By Saturday, city officials and downtown businesses had received threats. With only 20 officers, the Mayor requested reinforcements. The on-campus ROTC building was set on fire on Saturday and rocks were torwn at the police and firemen. You can read the WKSU-FM accounts of the whole sequence of events. According to the WKSU-FM account, a photographer was attacked and his film exposed.

Monday, (4 May 1970) a protest was scheduled for noon. The shooting happened at 12:24 p.m. and lasted only 13 seconds. Some students thought they were firing blanks.

At the time of the shootings, 58 percent of people polled by the American Institute of Public Opinion thought that the students were to blame. Some of the people of Kent felt the same way. A motel clerk told the Newsweek reporter, “You can’t really help but kind of think they’ve been asking for it and finally got it.”

After a weekend of arson, vandalism, assault and battery of firemen, policemen and the National Guard, Kent State protestors were shot at with four dead and nine wounded.

The Kent State shootings wasn’t the first time protestors had been shot on a college campus by law enforcement. On 8 February 1968, South Carolina Highway Patrol Officers shot and killed three African-American male protestors and wounded 28 others. The count is higher but the so-called Orangeburg Massacre took place in South Carolina, at a historically black college, South Carolina State University, and the protestors were black. The students were protesting the whites-only policy of a local bowling alley. The shooting had been preceded by black students entering the bowling alley. A window in the bowling alley was broken on 5 February 1968. Student protestors were beaten and arrested. Eight protestors ended up in the hospital.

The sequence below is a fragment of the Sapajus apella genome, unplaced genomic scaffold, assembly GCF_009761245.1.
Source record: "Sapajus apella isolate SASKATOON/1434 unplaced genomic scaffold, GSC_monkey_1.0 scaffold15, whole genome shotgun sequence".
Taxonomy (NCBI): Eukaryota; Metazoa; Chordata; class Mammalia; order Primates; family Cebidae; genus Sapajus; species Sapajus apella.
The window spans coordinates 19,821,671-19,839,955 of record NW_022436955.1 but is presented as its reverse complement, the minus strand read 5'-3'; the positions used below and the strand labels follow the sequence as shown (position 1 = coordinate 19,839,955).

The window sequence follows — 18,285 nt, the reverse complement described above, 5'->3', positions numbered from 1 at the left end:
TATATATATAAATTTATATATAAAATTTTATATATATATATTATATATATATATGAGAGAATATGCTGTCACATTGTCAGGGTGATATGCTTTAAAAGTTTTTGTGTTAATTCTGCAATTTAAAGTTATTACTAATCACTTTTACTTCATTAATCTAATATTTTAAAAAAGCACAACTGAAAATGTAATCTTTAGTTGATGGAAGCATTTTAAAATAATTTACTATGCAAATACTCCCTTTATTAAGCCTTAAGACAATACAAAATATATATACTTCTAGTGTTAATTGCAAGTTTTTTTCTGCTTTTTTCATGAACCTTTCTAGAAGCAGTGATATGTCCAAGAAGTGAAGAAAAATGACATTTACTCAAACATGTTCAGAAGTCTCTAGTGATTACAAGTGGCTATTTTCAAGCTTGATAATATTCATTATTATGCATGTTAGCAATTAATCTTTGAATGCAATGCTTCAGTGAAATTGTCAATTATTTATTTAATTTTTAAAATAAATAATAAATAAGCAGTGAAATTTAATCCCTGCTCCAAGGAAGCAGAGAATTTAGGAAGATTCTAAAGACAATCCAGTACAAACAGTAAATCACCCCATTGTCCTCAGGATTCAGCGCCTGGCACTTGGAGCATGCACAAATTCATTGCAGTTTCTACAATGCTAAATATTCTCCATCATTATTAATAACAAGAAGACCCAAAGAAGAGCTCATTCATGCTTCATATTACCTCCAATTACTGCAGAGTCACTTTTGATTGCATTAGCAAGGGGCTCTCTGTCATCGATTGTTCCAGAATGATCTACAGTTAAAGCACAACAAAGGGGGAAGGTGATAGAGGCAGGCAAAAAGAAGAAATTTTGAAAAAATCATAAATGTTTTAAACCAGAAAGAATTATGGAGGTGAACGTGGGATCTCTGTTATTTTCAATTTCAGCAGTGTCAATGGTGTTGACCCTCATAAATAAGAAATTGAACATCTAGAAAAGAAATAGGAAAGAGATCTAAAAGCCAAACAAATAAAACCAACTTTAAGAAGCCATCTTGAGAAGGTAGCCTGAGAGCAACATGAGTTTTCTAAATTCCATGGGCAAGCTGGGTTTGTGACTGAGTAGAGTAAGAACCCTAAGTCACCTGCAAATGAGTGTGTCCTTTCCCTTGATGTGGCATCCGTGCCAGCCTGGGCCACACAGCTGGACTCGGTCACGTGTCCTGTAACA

There’s a debate as to why and when the shooting began on the night of 8 February 1968. Objects were being thrown at the police and the police eventually responded with gun fire. The Orangeburg Massacre receive little coverage, but other events also overshadowed it: the 4 April 1968 assassination of Martin Luther King Jr, the 6 June 1968 assassination of presidential candidate Robert Kennedy and the Tet Offensive which began in January of that year.

Was this a case of the press not seeing that black lives matter? The documentary doesn’t look into Orangeburg, but it shows the kind of civil war that was brewing in the U.S. over the civil war in Vietnam.

Seeing this documentary, you still have to question the wisdom of protestors throwing rocks at men with guns. I couldn’t help but think of that mother recently seen taking her son to task for throwing rocks at officers in Baltimore.

When you listen to the tragedies of the students, don’t forget that the protestors were also terrorizing a community and that at the time there was no plan in place for handling student protests and mob violence on college campuses. Up until then the city of Kent had a 20-man police force.

“The Day the 60s Died” gives you a feeling of the era but reminds us that anti-war time protests weren’t all flower power and love. “The Day the 60s Died” is currently available on PBS for instant streaming.